Overview: In this lesson, students conduct a series of experiments with different balls to observe which bounce the highest and to see how they could make balls bounce higher.
Grades: Preschool and K-2
Length of Lesson: 30 - 45 minutes
After completing this lesson, students will be able to:
Explain how to conduct an experiment and describe the steps involved.
Compare and contrast different objects.
Use a chart to record results.
Discuss findings from an experiment.
Related Goals from the Space RacersTM Curriculum:
Exploration and Investigation: We obtain information and learn about the world through exploring objects and investigating how things work. Conducting scientific investigations, engaging in hands-on experiences, and asking open-ended questions can foster greater conceptual understanding of our world.
Explore new things as a way to broaden one’s understanding of the world.
Use prior knowledge and experiences to develop specific questions that will lead to information, solutions, and answers.
Form theories/hypotheses/predictions to explain how and why things happen.
Design and carry out simple cooperative investigations that apply learning from past experiences and support new discoveries.
Discuss the findings of investigations.
Observation: Looking carefully is one way to learn about things around us.
Take note of a variety of properties and describe as accurately as possible (e.g., number, shape, size, length, color, texture, weight, motion, temperature, other physical characteristics, etc.).
Make comparisons to identify similarities and/or differences.
Inspect/investigate in detail in order to sort, group, classify, or sequence according to size or other characteristics.
Develop questions and predictions based on observations.
Communicate findings verbally or by using pictures, graphs, charts, and/or representations.
Experimentation: Sometimes more can be learned by actually doing something to things and taking note of what happened. We use scientific testing and experimentation to seek reasons and evidence in an attempt to prove or disprove our ideas and hypotheses, to discover new information, and to draw conclusions.
Form hypotheses/make predictions using prior knowledge and past experiences.
Perform tests and observe any new findings.
Collect data: e.g., ask questions, make observations, perform simple measurements using standard and/or non-standard units of measure, make estimations, etc.
Organize data: e.g., log info in notebook, create a chart, etc.
Analyze data: e.g., compare, contrast, sort, classify, etc.
Describe things as accurately as possible in terms of their number, shape, texture, size, weight, color, motion, etc.
Draw conclusions/discover new information; compare conclusions to original hypotheses.
Communicate findings using pictures, graphs, charts, representations, and/or words.
Model safe behaviors while experimenting.
one large ball (such as a basketball), one small ball (like a superball) and one other ball.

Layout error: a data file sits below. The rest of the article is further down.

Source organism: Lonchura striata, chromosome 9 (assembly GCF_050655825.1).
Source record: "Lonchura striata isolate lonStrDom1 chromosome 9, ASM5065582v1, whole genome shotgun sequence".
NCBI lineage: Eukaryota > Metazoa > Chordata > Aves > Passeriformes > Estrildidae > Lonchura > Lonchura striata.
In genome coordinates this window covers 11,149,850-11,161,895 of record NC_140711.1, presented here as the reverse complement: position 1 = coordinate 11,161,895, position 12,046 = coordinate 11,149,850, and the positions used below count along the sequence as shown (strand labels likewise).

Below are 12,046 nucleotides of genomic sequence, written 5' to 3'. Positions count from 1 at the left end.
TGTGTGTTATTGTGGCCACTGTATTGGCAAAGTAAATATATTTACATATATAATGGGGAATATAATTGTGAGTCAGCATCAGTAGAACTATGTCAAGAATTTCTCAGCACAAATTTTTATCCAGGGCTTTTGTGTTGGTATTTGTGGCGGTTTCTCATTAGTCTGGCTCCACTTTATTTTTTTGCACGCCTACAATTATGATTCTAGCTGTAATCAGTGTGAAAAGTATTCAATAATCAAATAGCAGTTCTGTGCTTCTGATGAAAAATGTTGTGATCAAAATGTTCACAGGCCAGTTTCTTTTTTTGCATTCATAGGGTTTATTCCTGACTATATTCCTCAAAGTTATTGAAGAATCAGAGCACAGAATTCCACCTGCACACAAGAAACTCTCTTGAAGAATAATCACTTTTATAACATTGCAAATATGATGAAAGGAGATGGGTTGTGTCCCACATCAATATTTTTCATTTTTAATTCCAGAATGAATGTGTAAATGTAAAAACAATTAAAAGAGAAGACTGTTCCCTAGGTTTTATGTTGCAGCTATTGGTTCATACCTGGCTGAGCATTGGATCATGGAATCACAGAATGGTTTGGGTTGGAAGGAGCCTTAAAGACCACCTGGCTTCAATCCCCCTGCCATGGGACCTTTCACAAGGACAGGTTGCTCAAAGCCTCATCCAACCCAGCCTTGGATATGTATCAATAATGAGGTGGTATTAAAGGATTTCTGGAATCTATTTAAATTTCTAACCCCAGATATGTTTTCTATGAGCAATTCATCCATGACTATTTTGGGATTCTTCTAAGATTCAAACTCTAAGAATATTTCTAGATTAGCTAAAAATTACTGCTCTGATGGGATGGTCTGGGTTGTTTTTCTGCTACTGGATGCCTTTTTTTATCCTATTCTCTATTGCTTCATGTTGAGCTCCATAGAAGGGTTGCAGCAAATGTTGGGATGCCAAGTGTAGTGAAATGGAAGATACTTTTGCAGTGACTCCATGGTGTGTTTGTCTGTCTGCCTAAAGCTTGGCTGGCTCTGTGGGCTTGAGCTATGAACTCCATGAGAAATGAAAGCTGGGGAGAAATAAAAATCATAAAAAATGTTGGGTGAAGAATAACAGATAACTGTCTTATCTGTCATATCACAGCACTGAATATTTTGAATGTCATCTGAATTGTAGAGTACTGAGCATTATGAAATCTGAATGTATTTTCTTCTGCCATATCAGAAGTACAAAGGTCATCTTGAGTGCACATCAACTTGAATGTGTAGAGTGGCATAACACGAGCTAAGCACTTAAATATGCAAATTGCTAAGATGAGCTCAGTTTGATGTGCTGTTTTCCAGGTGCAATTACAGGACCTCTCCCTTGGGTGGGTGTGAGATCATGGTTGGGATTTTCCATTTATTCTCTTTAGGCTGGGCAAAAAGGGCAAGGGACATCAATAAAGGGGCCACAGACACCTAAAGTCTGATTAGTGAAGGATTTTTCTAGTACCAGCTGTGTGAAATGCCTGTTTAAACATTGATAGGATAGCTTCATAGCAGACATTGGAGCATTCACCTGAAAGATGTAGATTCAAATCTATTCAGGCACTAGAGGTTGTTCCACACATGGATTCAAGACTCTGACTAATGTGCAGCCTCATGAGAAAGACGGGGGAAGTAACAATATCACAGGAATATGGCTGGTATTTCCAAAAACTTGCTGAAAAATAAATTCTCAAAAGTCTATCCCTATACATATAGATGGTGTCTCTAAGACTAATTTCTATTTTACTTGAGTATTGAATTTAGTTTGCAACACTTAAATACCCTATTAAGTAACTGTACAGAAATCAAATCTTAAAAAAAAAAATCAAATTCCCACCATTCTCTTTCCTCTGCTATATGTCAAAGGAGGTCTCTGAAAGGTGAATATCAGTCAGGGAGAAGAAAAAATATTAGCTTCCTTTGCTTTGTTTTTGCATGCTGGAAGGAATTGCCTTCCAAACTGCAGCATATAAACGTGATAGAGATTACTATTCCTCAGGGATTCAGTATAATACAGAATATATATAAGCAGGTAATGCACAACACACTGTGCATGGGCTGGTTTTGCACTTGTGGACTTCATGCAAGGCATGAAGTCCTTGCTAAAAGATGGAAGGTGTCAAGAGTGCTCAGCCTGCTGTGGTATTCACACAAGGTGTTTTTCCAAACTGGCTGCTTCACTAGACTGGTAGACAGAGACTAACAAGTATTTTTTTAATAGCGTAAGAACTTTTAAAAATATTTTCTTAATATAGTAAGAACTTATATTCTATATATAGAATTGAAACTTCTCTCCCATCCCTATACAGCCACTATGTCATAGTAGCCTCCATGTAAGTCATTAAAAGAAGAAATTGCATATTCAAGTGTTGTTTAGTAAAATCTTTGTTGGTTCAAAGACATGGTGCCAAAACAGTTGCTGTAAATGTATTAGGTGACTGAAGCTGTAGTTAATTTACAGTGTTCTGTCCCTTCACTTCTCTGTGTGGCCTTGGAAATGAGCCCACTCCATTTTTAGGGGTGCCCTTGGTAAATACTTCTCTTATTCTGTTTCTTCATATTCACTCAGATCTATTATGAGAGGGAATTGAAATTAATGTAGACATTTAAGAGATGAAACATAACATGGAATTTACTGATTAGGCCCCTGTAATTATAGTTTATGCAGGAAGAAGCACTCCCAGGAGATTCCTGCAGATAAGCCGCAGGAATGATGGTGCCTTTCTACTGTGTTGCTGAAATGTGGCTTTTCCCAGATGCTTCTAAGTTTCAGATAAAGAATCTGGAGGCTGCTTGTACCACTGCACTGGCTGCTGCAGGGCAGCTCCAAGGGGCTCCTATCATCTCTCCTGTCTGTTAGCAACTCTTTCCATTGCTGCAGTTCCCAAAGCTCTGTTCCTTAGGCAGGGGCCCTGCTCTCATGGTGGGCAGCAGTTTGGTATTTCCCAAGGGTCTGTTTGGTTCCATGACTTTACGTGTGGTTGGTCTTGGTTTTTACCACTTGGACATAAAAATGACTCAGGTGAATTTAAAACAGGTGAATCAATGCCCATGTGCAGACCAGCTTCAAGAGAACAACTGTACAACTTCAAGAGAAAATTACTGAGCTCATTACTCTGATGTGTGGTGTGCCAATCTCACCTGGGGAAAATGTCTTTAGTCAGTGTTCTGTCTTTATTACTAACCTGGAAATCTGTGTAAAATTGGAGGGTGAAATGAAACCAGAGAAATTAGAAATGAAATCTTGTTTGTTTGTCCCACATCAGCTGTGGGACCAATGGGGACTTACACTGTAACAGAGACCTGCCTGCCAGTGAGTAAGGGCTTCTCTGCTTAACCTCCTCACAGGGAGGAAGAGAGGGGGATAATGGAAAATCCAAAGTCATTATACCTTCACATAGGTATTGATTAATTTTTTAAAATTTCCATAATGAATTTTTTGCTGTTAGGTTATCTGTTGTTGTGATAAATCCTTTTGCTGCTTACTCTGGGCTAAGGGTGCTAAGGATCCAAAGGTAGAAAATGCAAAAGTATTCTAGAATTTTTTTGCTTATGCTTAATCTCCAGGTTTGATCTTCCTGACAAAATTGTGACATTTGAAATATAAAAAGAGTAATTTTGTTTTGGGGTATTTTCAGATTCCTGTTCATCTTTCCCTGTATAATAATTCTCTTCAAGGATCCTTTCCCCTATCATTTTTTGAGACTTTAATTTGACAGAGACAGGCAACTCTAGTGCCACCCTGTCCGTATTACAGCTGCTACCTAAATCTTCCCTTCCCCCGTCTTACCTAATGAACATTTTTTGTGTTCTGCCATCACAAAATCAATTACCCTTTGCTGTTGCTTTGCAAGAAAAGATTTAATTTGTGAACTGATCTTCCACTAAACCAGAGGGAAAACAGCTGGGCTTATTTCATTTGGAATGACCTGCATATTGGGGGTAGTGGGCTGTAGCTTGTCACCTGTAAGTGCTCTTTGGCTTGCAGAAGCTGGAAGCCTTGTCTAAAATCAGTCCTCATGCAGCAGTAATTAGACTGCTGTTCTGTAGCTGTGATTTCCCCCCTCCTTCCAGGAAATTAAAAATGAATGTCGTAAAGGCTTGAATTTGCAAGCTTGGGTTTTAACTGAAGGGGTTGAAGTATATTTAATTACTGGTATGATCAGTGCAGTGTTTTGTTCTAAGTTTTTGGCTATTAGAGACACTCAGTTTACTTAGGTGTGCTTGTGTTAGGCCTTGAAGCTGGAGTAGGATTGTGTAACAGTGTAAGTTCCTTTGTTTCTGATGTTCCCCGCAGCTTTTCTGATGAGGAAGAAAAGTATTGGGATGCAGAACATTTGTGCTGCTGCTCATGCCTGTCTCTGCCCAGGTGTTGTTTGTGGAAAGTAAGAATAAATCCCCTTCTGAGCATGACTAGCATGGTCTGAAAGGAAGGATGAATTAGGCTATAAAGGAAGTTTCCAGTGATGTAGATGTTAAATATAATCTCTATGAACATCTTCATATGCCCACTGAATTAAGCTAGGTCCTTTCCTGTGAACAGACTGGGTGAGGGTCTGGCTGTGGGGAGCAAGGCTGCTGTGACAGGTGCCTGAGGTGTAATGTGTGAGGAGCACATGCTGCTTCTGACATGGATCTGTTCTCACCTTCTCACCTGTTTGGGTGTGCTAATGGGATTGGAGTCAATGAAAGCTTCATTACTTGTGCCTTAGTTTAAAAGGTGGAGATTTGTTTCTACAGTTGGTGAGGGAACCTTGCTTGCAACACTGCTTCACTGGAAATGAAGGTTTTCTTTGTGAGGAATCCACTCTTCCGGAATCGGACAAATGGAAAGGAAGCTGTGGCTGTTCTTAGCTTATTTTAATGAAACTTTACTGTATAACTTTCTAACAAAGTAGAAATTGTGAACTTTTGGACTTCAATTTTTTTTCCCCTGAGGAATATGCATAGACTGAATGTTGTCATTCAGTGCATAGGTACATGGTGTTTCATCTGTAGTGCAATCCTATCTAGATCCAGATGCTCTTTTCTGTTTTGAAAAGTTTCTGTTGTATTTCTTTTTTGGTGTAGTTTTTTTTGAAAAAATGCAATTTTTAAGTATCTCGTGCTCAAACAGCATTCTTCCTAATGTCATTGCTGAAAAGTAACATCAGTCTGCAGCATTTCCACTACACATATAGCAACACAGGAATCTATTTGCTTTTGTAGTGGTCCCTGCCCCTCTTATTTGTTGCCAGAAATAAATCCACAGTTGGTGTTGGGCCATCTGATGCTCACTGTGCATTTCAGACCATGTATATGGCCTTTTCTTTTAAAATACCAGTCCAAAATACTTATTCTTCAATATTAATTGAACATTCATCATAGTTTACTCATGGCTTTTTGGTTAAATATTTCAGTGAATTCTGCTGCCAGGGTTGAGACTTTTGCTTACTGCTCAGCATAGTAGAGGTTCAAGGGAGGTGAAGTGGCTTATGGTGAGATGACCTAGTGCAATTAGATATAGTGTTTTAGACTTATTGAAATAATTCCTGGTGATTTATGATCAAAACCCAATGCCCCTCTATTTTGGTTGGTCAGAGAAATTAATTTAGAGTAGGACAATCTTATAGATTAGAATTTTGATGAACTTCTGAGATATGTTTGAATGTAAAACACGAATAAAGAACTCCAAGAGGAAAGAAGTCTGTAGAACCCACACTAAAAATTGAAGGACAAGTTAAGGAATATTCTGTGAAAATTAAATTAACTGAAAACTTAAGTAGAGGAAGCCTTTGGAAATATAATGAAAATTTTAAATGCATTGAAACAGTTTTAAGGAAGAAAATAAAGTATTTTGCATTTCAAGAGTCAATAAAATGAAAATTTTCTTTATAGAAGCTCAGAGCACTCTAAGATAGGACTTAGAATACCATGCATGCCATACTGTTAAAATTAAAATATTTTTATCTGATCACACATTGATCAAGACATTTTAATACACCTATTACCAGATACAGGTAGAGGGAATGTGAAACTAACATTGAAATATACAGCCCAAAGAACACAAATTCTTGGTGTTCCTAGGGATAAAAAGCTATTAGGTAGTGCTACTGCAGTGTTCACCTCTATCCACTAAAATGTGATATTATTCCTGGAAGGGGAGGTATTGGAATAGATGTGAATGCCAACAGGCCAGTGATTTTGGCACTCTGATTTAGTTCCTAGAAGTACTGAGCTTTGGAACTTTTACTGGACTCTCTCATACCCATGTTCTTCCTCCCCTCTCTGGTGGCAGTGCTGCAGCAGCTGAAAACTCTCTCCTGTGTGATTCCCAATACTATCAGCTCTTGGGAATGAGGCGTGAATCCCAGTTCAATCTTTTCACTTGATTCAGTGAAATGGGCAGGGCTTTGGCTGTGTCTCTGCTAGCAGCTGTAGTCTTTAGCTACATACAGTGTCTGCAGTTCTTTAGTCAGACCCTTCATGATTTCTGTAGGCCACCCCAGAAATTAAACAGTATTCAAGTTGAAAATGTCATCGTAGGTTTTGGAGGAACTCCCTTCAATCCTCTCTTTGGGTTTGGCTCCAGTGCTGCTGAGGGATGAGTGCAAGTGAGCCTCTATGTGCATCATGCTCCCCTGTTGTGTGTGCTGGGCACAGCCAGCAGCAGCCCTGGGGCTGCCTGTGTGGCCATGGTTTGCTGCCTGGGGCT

three additional balls (of different texture and size). Some suggestions: a tennis ball, ping pong ball, Nerf ball etc.
a small scale
paper and crayons
a piece of string, yarn or ribbon 3-4 feet long
large easel paper or a chalk board, white board, etc. on which to draw a chart
Review the “Bouncing Ball Chart” for an example of how to chart the results in Activity 2.
Activity 1:Making Predictions and Testing Them
Hold up a big ball and a small ball. Ask your students to describe the two balls. Ask them what the two balls have in common (they are both round, they are both balls, etc.). Ask them to describe differences between the two balls (one is bigger- one is smaller, color, texture, etc.).
Ask your students which ball they think weighs more. Ask students to explain why they came to that conclusion.
Ask your students how they could find out which one weighs more. (They could weigh both balls.)
Put each ball on the scale, one at a time. Write down the weight of each.
Compare the weight of each ball. Discuss whether their predictions were correct.
Now bring out another ball. Based on the weight of the other balls, ask them if they think the new ball is lighter than both, heavier than both or in between. Ask students how they could gain more information about how heavy each object is before weighing it on the scale. (They could hold the objects and feel them.)
Ask students to hold each of the balls and put them in the order from lightest to heaviest. Ask them how they can confirm which is lightest and which is heaviest. (By weighing them.)
Have them weigh the balls to confirm their predictions.
Activity 2: Bounciest Ball Experiment
Take the three balls from Activity 1 and add three more balls. Lay them all out on the floor.
Ask students to predict which ones would bounce the highest.
Ask for volunteers to each hold one of the balls. Ask for a few students to be judges.
Now ask the volunteers to bounce the balls, starting at the same time.